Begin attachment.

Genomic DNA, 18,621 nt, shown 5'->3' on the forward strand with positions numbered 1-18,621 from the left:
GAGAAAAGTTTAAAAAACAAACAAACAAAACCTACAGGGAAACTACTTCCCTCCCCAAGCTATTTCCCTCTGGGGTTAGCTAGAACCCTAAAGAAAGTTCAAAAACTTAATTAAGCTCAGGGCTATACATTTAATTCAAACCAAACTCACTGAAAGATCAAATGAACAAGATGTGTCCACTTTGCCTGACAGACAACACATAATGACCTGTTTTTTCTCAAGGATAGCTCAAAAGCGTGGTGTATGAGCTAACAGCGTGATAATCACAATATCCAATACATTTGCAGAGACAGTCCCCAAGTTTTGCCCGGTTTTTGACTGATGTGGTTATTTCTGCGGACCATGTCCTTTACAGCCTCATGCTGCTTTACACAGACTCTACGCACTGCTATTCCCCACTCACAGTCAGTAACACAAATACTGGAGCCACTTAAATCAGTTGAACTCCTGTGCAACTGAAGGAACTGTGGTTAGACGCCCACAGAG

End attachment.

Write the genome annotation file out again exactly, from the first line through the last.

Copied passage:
Genomic DNA, 18,621 nt, shown 5'->3' on the forward strand with positions numbered 1-18,621 from the left:
GAGAAAAGTTTAAAAAACAAACAAACAAAACCTACAGGGAAACTACTTCCCTCCCCAAGCTATTTCCCTCTGGGGTTAGCTAGAACCCTAAAGAAAGTTCAAAAACTTAATTAAGCTCAGGGCTATACATTTAATTCAAACCAAACTCACTGAAAGATCAAATGAACAAGATGTGTCCACTTTGCCTGACAGACAACACATAATGACCTGTTTTTTCTCAAGGATAGCTCAAAAGCGTGGTGTATGAGCTAACAGCGTGATAATCACAATATCCAATACATTTGCAGAGACAGTCCCCAAGTTTTGCCCGGTTTTTGACTGATGTGGTTATTTCTGCGGACCATGTCCTTTACAGCCTCATGCTGCTTTACACAGACTCTACGCACTGCTATTCCCCACTCACAGTCAGTAACACAAATACTGGAGCCACTTAAATCAGTTGAACTCCTGTGCAACTGAAGGAACTGTGGTTAGACGCCCACAGAG